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Web-only Exclusives
November 30, 2000

From Our Correspondent: Hirohito and the War
A conversation with biographer Herbert Bix

From Our Correspondent: A Rough Road Ahead
Bad news for the Philippines - and some others

From Our Correspondent: Making Enemies
Indonesia needs friends. So why is it picking fights?

home home millennium century 1999

DECEMBER 31, 1999 - JANUARY 7, 2000 VOL. 25 NO. 52

They Shaped Our Times
The past century has perhaps seen more profound changes than any before. Some people behind them:

EMILIO AGUINALDO He is to Filipinos what George Washington is to Americans. The son of a rich farmer, Emilio Aguinaldo led a revolutionary group against the Spanish and rose to prominence because of his military savvy. On June 12, 1898, he declared the Philippines independent after 377 years of Spanish rule. The republic didn't last long. When U.S. president William McKinley annexed the country in an act of "benevolent assimilation," Aguinaldo launched a guerrilla war. His capture in March 1901 effectively ended the republic.

SUN YAT-SEN Though regarded as the father of the Chinese republic, Sun Yat-sen never managed to build a robust nation. The one-time physician devoted his life to the overthrow of the Qing dynasty in rebellion after failed rebellion. Yet after seizing power to form the republic in 1911, Sun quickly relinquished his presidency to win over strongman Yuan Shi-kai. But the republic under Sun's Kuomintang could not consolidate power, and warlords wracked the country. Just before he died in 1925, Sun urged his comrades to struggle on: "The revolution has not succeeded yet." Some say it still hasn't.

The Century
How Asia learned tough lessons in the 20th century - and can forge ahead in the 21st

Suharto, Mao Zedong and other newsmakers who shaped the last 100 years of Asian history

Airplanes, radio, rock music and other ideas and inventions that they said would never work

RABINDRANATH TAGORE For literary achievement, few people can match Rabindranath Tagore, the prolific Indian poet, painter, musician and mystic. He produced such a large body of work that biographers have lost count of his poems, plays, novels and short stories. Of his 2,000 songs, two are the national anthems of India and Bangladesh. In 1913 he became Asia's first Nobel laureate (for literature). He later returned a knighthood to protest British sympathy for a colonial general responsible for the killing of 379 Indians in 1919.

MOHANDAS GANDHI In an age of moral decay, Asiaweek's Asian of the Century was perhaps the only statesman who tried to elevate politics to a higher level of human relations. Mohandas Gandhi's greatest contribution was satyagraha, a peaceful form of protest. In 1930, he famously led a march to the sea to challenge a salt tax, which hit the poorest people. In the process, he united Indians in a novel mass movement, which won their independence in 1947. Gandhi's commitment to non-violence earned him the honorific mahatma (great soul). His campaign for Hindu-Muslim unity helped prevent much bloodshed during the Partition - but also led to his assassination by a Hindu fanatic.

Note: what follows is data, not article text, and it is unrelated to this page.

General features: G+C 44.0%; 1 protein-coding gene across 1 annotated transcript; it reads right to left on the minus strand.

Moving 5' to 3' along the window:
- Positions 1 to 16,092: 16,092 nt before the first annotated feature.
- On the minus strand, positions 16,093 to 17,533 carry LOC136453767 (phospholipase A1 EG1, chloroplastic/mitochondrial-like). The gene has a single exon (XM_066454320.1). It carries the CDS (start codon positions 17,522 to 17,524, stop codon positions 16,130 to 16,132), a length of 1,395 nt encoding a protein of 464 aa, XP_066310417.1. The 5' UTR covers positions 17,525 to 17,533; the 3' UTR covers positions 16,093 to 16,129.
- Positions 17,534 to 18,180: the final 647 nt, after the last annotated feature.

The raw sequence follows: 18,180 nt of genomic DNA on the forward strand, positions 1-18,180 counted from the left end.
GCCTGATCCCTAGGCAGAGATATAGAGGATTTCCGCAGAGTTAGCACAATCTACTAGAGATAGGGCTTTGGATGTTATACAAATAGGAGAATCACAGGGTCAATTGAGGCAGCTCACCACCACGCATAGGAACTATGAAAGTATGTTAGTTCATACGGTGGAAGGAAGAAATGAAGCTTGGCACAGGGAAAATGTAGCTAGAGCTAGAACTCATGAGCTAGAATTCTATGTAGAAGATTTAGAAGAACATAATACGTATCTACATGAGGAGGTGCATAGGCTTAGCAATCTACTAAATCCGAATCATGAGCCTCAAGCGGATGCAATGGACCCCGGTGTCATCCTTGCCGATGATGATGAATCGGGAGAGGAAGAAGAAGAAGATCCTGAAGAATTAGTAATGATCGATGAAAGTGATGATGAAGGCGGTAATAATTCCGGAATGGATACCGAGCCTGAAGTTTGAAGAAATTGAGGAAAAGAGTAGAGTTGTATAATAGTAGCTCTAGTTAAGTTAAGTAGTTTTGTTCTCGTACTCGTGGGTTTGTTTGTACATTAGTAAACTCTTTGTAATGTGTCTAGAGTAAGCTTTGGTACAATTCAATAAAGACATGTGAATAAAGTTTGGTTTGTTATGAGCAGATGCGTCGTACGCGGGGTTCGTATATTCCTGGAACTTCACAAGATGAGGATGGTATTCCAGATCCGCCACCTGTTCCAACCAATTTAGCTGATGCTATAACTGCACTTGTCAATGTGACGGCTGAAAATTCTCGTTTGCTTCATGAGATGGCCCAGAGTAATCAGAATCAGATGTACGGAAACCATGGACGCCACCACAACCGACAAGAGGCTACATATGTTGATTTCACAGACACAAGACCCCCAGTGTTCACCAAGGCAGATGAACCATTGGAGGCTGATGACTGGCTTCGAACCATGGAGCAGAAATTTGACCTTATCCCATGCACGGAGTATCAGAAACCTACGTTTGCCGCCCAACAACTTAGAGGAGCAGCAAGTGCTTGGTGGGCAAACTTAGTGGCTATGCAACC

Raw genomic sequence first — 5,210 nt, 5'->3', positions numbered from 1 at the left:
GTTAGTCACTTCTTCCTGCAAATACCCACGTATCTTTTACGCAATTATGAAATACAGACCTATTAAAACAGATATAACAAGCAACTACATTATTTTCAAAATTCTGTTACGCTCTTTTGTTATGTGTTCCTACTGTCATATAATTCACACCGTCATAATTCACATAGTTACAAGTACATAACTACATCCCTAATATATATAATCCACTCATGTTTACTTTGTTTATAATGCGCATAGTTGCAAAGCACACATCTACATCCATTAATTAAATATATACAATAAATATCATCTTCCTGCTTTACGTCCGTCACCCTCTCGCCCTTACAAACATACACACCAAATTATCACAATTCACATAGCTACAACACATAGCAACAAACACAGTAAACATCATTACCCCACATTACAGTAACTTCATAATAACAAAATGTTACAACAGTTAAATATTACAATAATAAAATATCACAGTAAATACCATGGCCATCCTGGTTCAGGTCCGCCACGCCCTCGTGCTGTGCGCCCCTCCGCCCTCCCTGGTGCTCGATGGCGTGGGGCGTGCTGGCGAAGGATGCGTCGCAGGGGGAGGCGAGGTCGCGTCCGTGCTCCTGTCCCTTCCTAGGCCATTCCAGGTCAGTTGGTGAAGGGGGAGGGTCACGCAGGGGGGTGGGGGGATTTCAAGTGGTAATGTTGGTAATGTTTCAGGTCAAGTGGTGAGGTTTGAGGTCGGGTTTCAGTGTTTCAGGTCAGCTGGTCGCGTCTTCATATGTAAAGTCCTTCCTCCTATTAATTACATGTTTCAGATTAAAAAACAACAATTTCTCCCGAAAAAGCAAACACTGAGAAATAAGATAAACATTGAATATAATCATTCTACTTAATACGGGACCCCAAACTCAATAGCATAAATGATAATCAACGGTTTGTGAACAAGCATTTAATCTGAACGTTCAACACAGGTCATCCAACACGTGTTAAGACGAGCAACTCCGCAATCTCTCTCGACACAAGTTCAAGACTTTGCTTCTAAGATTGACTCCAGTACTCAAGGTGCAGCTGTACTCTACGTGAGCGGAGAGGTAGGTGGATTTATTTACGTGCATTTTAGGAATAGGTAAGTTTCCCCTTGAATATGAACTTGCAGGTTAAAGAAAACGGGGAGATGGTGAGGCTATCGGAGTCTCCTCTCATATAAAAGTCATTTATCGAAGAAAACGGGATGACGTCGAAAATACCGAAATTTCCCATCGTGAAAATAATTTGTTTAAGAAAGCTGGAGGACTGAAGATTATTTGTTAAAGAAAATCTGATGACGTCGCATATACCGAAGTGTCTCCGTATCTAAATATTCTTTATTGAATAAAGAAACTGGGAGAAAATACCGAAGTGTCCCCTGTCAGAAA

PRIDI PHANOMYONG He was an unusual coup plotter. Pridi Phanomyong dreamed of a modern nation built on a democratic constitution. Which was how the law professor joined a group of disenchanted bureaucrats and army colonels to depose Thailand's absolute monarchy on June 24, 1932. And for drafting the legal framework for a constitutional monarchy, Pridi is lauded as the father of Thai democracy. Yet he had to flee when his radical economic proposals led to charges of his being a communist. He spent most of his life in exile and died in Paris, a long way from the country he helped modernize.

TOJO HIDEKI Few names are as closely linked to Japanese militarist expansion as Tojo Hideki's. A career soldier, he was chief of staff in Manchuria when Japan invaded China in 1937. The Nanjing massacre, in which an estimated 200,000 people died, was only the beginning of the nightmare for Asia. A skilful commander, Tojo rose quickly to become war minister. As prime minister, he directed his country's military efforts, including the devastating bombing of Pearl Harbor in December 1941. Shortly after, the rest of Southeast Asia and the Pacific fell to the Japanese war machine. Success was short-lived, however. Tojo was forced to resign following successful Allied counterattacks, particularly in Saipan in 1944. Within a year, Japan was facing imminent defeat. On Aug. 15, 1945, Emperor Hirohito announced Japan's surrender.

NEHRU/JINNAH It is an irony of history that although the Indian subcontinent was partitioned along religious lines in 1947, the founding leaders of India and Pakistan were both secularists. Thus while Mohammad Ali Jinnah, who was not a strict Muslim, managed to create a nation in the name of Islam, his message to Pakistanis was scrupulously secular. It is no small tribute to Jinnah that the majority of Pakistanis continue to oppose leaders who wish to turn the country into a theocracy. For their part, many Indians are grateful to Jawaharlal Nehru for firmly steering India along a secular path. Without him, religious extremists just might have achieved their goal of a Hindu nation.

MAO ZEDONG A homegrown communist, Mao Zedong turned Leninist doctrine upside down in his path to power. Instead of aping the October Revolution, he fought a guerrilla war from the countryside. Encircled by the militarily superior but corrupt Kuomintang, Mao led his rag-tag army on the Long March to Yanan, where he refined his strategy of winning over an oppressed peasantry. From that stronghold, the communists eventually fanned out and drove Chiang Kai-shek to Taiwan. China was crippled from decades of corruption, civil strife and foreign power struggles when Mao proclaimed the founding of the People's Republic in 1949. In the reconstruction, hundreds of millions received education and health care they never had access to before. Yet the gains were almost all undone. Millions died in Mao's grandiloquent campaigns such as the Great Leap Forward, which set China back for decades.

KIM IL SUNG Separate north-south regimes were set up in 1948 following failed talks to reunite a Korea divided in World War II. Then, Kim Il Sung decided to force the issue. Failing to subvert the government in Seoul, the communist dictator launched a surprise invasion in 1950, triggering the Korean War. After being driven back across the 38th parallel, Kim froze his country in an isolationist model that blocked progress and which even the terrible famines of 1990s failed to break.